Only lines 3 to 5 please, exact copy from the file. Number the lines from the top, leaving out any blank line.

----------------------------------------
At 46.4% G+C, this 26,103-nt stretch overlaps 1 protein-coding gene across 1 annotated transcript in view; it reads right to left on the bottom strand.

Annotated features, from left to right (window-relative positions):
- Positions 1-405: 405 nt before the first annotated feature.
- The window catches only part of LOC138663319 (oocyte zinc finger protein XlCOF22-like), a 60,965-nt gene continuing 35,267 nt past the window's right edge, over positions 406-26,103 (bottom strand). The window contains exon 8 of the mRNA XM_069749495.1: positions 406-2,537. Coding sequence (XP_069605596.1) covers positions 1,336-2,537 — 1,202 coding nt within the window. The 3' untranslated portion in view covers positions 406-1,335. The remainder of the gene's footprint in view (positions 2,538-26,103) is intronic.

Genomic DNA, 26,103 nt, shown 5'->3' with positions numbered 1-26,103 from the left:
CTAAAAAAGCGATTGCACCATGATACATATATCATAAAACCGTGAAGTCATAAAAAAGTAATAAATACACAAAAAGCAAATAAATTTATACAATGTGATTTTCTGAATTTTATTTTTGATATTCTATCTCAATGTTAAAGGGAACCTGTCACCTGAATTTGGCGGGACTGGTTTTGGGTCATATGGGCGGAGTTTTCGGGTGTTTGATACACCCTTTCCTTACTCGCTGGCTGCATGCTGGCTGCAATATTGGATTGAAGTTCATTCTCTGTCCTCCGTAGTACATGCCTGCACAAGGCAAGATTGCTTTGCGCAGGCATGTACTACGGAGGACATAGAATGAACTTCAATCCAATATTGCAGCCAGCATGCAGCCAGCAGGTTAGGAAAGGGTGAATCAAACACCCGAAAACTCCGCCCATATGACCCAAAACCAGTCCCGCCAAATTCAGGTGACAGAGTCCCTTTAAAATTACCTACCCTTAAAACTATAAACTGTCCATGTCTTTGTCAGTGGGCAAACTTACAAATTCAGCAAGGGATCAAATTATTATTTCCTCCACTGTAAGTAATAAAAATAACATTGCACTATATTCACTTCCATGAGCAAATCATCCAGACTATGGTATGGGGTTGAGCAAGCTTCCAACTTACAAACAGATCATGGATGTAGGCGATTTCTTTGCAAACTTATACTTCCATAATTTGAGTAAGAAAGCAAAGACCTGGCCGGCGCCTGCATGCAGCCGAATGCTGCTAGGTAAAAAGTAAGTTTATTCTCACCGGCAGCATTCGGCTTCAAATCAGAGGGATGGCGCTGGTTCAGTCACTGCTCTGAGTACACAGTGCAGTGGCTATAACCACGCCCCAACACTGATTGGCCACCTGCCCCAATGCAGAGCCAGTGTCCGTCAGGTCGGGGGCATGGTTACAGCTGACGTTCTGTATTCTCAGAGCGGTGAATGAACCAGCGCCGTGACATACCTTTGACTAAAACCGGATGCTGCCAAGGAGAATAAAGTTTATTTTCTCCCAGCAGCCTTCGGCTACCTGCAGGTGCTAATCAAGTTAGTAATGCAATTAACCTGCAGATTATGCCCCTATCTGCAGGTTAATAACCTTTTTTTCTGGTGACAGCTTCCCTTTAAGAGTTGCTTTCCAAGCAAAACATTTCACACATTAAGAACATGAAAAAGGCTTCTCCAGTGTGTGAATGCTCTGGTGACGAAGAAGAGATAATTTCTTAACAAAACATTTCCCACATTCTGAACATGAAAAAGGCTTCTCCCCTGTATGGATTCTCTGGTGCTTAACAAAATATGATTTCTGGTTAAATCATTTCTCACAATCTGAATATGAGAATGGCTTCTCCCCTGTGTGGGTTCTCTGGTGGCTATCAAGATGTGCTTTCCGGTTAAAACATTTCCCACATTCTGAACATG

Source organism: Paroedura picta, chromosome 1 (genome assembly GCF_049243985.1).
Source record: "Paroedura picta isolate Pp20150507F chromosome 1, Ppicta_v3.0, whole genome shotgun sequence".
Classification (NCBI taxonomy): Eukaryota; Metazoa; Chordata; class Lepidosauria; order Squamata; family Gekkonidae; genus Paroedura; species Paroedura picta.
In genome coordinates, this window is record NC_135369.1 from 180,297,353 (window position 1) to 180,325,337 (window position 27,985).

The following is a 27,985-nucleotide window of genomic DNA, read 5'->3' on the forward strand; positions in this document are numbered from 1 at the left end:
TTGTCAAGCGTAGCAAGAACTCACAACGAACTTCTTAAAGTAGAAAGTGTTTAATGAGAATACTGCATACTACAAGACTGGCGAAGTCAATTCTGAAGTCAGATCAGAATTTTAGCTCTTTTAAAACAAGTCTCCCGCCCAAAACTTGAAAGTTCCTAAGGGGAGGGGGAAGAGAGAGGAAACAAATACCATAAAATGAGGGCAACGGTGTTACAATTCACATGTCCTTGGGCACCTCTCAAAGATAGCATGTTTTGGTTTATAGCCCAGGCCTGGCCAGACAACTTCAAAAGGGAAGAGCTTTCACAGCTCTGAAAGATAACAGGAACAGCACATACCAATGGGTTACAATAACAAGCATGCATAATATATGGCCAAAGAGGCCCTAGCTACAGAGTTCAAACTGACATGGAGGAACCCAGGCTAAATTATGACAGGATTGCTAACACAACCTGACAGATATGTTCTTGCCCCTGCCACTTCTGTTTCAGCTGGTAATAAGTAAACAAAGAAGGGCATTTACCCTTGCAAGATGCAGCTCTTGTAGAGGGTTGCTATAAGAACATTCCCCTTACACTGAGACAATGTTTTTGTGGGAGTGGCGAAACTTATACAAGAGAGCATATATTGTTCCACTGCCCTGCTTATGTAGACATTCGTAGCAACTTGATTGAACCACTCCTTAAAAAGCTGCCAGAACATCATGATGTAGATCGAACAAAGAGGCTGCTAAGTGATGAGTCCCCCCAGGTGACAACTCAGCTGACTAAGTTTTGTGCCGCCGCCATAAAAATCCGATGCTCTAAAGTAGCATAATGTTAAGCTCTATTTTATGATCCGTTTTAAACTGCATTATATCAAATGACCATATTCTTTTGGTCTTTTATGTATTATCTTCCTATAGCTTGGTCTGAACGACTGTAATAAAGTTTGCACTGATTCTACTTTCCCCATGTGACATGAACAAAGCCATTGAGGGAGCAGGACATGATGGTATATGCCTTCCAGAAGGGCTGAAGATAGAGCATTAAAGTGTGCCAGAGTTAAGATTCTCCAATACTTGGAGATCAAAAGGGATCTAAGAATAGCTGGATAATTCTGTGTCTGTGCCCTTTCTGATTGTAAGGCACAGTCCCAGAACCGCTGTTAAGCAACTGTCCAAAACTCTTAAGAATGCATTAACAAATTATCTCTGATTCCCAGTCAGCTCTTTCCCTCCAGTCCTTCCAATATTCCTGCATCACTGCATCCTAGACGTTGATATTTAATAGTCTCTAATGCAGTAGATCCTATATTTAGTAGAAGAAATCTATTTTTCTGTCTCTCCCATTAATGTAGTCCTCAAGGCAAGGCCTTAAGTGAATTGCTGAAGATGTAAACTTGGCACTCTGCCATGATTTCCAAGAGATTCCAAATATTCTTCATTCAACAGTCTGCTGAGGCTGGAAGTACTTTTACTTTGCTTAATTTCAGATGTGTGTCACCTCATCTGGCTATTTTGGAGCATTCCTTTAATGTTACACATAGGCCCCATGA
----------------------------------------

- Positions 1-405: 405 nt before the first annotated feature.
- The window catches only part of LOC138663319 (oocyte zinc finger protein XlCOF22-like), a 60,965-nt gene continuing 35,267 nt past the window's right edge, over positions 406-26,103 (bottom strand). The window contains exon 8 of the mRNA XM_069749495.1: positions 406-2,537. Coding sequence (XP_069605596.1) covers positions 1,336-2,537 — 1,202 coding nt within the window. The 3' untranslated portion in view covers positions 406-1,335. The remainder of the gene's footprint in view (positions 2,538-26,103) is intronic.

Genomic DNA, 26,103 nt, shown 5'->3' with positions numbered 1-26,103 from the left: